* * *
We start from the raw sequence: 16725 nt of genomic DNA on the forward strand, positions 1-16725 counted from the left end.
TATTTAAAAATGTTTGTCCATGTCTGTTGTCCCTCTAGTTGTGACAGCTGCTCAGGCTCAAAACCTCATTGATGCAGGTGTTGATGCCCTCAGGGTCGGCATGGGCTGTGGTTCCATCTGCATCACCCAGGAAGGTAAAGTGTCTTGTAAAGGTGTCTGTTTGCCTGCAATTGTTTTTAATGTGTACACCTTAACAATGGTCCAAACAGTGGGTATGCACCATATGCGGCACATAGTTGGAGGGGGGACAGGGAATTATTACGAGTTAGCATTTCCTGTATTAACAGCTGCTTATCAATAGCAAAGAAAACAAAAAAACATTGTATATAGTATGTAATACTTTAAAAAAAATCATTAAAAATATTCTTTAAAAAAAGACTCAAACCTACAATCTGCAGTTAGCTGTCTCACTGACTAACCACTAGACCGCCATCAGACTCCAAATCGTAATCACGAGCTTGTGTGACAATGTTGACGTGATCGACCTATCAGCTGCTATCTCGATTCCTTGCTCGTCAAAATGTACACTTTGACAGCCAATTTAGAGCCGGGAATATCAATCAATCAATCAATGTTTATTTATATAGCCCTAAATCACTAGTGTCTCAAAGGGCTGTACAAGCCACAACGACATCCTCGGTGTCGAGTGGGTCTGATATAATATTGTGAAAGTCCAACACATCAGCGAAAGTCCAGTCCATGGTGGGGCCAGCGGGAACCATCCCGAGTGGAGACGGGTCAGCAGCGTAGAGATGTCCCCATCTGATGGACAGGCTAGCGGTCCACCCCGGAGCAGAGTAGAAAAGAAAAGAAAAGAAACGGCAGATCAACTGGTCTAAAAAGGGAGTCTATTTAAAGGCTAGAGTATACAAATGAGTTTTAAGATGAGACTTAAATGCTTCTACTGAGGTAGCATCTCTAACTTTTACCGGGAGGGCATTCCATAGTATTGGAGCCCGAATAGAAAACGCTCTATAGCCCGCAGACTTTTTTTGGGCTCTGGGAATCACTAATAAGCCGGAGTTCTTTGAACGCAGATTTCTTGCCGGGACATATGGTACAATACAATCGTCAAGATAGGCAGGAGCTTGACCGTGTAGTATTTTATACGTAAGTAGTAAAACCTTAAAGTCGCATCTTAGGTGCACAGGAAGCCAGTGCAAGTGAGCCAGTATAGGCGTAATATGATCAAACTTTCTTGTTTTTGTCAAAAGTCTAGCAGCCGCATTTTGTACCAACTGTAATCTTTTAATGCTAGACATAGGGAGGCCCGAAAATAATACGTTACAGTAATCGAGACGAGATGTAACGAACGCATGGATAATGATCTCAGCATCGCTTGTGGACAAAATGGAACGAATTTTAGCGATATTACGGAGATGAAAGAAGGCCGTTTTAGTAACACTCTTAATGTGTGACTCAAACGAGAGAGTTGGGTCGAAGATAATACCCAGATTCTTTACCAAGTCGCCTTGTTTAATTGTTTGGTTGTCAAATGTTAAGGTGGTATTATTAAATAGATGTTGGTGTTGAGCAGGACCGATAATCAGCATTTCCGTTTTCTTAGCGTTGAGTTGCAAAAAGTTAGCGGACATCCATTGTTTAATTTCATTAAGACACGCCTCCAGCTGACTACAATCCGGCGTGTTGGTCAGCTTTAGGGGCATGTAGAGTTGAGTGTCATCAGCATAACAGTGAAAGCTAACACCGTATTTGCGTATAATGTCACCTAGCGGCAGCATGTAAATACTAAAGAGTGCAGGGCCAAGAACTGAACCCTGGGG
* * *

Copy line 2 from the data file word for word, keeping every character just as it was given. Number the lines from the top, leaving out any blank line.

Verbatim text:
TATTTAAAAATGTTTGTCCATGTCTGTTGTCCCTCTAGTTGTGACAGCTGCTCAGGCTCAAAACCTCATTGATGCAGGTGTTGATGCCCTCAGGGTCGGCATGGGCTGTGGTTCCATCTGCATCACCCAGGAAGGTAAAGTGTCTTGTAAAGGTGTCTGTTTGCCTGCAATTGTTTTTAATGTGTACACCTTAACAATGGTCCAAACAGTGGGTATGCACCATATGCGGCACATAGTTGGAGGGGGGACAGGGAATTATTACGAGTTAGCATTTCCTGTATTAACAGCTGCTTATCAATAGCAAAGAAAACAAAAAAACATTGTATATAGTATGTAATACTTTAAAAAAAATCATTAAAAATATTCTTTAAAAAAAGACTCAAACCTACAATCTGCAGTTAGCTGTCTCACTGACTAACCACTAGACCGCCATCAGACTCCAAATCGTAATCACGAGCTTGTGTGACAATGTTGACGTGATCGACCTATCAGCTGCTATCTCGATTCCTTGCTCGTCAAAATGTACACTTTGACAGCCAATTTAGAGCCGGGAATATCAATCAATCAATCAATGTTTATTTATATAGCCCTAAATCACTAGTGTCTCAAAGGGCTGTACAAGCCACAACGACATCCTCGGTGTCGAGTGGGTCTGATATAATATTGTGAAAGTCCAACACATCAGCGAAAGTCCAGTCCATGGTGGGGCCAGCGGGAACCATCCCGAGTGGAGACGGGTCAGCAGCGTAGAGATGTCCCCATCTGATGGACAGGCTAGCGGTCCACCCCGGAGCAGAGTAGAAAAGAAAAGAAAAGAAACGGCAGATCAACTGGTCTAAAAAGGGAGTCTATTTAAAGGCTAGAGTATACAAATGAGTTTTAAGATGAGACTTAAATGCTTCTACTGAGGTAGCATCTCTAACTTTTACCGGGAGGGCATTCCATAGTATTGGAGCCCGAATAGAAAACGCTCTATAGCCCGCAGACTTTTTTTGGGCTCTGGGAATCACTAATAAGCCGGAGTTCTTTGAACGCAGATTTCTTGCCGGGACATATGGTACAATACAATCGTCAAGATAGGCAGGAGCTTGACCGTGTAGTATTTTATACGTAAGTAGTAAAACCTTAAAGTCGCATCTTAGGTGCACAGGAAGCCAGTGCAAGTGAGCCAGTATAGGCGTAATATGATCAAACTTTCTTGTTTTTGTCAAAAGTCTAGCAGCCGCATTTTGTACCAACTGTAATCTTTTAATGCTAGACATAGGGAGGCCCGAAAATAATACGTTACAGTAATCGAGACGAGATGTAACGAACGCATGGATAATGATCTCAGCATCGCTTGTGGACAAAATGGAACGAATTTTAGCGATATTACGGAGATGAAAGAAGGCCGTTTTAGTAACACTCTTAATGTGTGACTCAAACGAGAGAGTTGGGTCGAAGATAATACCCAGATTCTTTACCAAGTCGCCTTGTTTAATTGTTTGGTTGTCAAATGTTAAGGTGGTATTATTAAATAGATGTTGGTGTTGAGCAGGACCGATAATCAGCATTTCCGTTTTCTTAGCGTTGAGTTGCAAAAAGTTAGCGGACATCCATTGTTTAATTTCATTAAGACACGCCTCCAGCTGACTACAATCCGGCGTGTTGGTCAGCTTTAGGGGCATGTAGAGTTGAGTGTCATCAGCATAACAGTGAAAGCTAACACCGTATTTGCGTATAATGTCACCTAGCGGCAGCATGTAAATACTAAAGAGTGCAGGGCCAAGAACTGAACCCTGGGG